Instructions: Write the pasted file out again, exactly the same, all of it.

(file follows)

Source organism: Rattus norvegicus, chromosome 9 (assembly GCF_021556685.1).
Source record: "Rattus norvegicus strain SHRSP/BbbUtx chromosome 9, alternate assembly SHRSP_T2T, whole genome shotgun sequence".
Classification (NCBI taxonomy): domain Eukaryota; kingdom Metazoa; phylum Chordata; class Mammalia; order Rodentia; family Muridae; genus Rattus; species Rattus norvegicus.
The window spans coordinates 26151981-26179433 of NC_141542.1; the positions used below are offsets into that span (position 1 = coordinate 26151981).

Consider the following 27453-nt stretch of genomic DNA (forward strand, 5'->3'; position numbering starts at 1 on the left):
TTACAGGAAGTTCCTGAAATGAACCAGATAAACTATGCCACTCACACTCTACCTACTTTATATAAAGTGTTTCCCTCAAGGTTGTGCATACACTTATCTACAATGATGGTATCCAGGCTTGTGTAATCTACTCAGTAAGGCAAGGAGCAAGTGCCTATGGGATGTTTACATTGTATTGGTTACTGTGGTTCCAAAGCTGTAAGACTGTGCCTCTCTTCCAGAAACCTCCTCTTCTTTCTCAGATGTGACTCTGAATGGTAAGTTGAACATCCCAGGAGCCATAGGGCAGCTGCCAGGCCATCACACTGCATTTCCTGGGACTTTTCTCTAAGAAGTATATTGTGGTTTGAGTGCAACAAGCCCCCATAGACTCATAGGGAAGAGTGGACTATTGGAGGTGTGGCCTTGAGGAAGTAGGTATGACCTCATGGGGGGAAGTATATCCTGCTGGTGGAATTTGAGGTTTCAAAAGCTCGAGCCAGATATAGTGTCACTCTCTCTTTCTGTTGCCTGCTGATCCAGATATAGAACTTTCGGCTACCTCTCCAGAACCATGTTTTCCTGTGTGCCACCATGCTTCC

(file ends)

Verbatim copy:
Source organism: Rattus norvegicus, chromosome 9 (assembly GCF_021556685.1).
Source record: "Rattus norvegicus strain SHRSP/BbbUtx chromosome 9, alternate assembly SHRSP_T2T, whole genome shotgun sequence".
Classification (NCBI taxonomy): domain Eukaryota; kingdom Metazoa; phylum Chordata; class Mammalia; order Rodentia; family Muridae; genus Rattus; species Rattus norvegicus.
The window spans coordinates 26151981-26179433 of NC_141542.1; the positions used below are offsets into that span (position 1 = coordinate 26151981).

Consider the following 27453-nt stretch of genomic DNA (forward strand, 5'->3'; position numbering starts at 1 on the left):
TTACAGGAAGTTCCTGAAATGAACCAGATAAACTATGCCACTCACACTCTACCTACTTTATATAAAGTGTTTCCCTCAAGGTTGTGCATACACTTATCTACAATGATGGTATCCAGGCTTGTGTAATCTACTCAGTAAGGCAAGGAGCAAGTGCCTATGGGATGTTTACATTGTATTGGTTACTGTGGTTCCAAAGCTGTAAGACTGTGCCTCTCTTCCAGAAACCTCCTCTTCTTTCTCAGATGTGACTCTGAATGGTAAGTTGAACATCCCAGGAGCCATAGGGCAGCTGCCAGGCCATCACACTGCATTTCCTGGGACTTTTCTCTAAGAAGTATATTGTGGTTTGAGTGCAACAAGCCCCCATAGACTCATAGGGAAGAGTGGACTATTGGAGGTGTGGCCTTGAGGAAGTAGGTATGACCTCATGGGGGGAAGTATATCCTGCTGGTGGAATTTGAGGTTTCAAAAGCTCGAGCCAGATATAGTGTCACTCTCTCTTTCTGTTGCCTGCTGATCCAGATATAGAACTTTCGGCTACCTCTCCAGAACCATGTTTTCCTGTGTGCCACCATGCTTCC